It’s time for an end to cronyism
Each week it seems another individual secures a role of vital public importance without any advertisement or fair process – and very often that individual has personal and political connections to Government.
Our public bodies perform vital functions. Effective Test and Trace is absolutely key to tackling the pandemic. And we need to have those bodies run by people who are the best-placed to do the job at hand, who were recruited through open competition and appointed because of what they know, not who they know.
Appointing your mates to top jobs isn’t new or the preserve of the Conservative Party: we all remember “Tony’s Cronies” too. But it’s high time we put a stop to it. This is why Runnymede Trust and Good Law Project are challenging the appointment of Dido Harding, as well as a string of other appointments which were made with seemingly no advertisement or fair recruitment process.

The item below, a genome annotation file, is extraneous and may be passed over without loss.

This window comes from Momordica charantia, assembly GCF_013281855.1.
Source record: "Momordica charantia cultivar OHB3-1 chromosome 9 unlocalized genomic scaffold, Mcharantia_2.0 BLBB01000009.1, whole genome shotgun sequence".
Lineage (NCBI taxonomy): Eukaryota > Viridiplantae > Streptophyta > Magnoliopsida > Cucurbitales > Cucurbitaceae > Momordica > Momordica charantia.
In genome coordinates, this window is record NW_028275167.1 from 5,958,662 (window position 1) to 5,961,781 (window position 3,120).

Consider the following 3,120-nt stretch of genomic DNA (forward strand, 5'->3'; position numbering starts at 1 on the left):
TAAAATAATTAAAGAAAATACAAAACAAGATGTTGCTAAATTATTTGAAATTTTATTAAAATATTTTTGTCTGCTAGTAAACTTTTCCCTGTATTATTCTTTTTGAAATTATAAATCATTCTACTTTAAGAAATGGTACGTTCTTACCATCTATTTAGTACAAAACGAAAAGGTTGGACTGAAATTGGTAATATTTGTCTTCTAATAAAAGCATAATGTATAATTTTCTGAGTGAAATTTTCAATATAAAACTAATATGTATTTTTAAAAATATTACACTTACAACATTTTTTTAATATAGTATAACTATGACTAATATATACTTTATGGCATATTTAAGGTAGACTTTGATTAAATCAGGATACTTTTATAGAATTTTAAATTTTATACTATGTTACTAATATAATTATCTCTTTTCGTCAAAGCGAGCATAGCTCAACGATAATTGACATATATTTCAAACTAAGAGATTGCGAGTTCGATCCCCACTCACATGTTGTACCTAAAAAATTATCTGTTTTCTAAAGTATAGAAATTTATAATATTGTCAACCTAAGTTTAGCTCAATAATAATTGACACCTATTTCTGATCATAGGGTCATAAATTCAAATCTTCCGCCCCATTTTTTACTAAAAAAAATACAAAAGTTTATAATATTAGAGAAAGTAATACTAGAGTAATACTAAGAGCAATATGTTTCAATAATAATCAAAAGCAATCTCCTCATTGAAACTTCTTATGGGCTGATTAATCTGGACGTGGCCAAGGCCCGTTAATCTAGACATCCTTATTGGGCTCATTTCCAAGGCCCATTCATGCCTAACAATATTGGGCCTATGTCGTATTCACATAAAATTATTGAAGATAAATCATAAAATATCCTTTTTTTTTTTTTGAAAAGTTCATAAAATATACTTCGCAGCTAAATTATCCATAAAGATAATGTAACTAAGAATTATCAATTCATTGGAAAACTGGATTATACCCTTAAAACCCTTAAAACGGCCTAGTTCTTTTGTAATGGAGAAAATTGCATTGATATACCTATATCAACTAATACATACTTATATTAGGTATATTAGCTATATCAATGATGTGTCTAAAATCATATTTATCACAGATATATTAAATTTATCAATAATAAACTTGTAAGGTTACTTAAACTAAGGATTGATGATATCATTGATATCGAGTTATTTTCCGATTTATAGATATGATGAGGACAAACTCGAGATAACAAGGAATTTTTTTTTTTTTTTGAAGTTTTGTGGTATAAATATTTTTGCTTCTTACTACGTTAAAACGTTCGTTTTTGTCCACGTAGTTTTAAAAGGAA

The judicial review raises two legal arguments:
1. Recruitment without open competition is indirect discrimination on grounds of, in particular, race and disability, contrary to the Equality Act 2010; and
2. Government appears to have breached its public sector equality duty in s. 149 of the Equality Act 2010 in filling senior public sector roles without paying due regard to the impact of its recruitment approach on those with protected characteristics.
We have instructed Jason Coppel and Hannah Slarks of 11KBW Chambers and Rook Irwin Sweeney. They will work considerably below market rates.
This Government’s approach discriminates against those born without a silver spoon in their mouth. It’s unfair to those who don’t rub shoulders with high-ranking Ministers. And it’s unfair to groups who the data shows are shut out of public life. We intend to change it.
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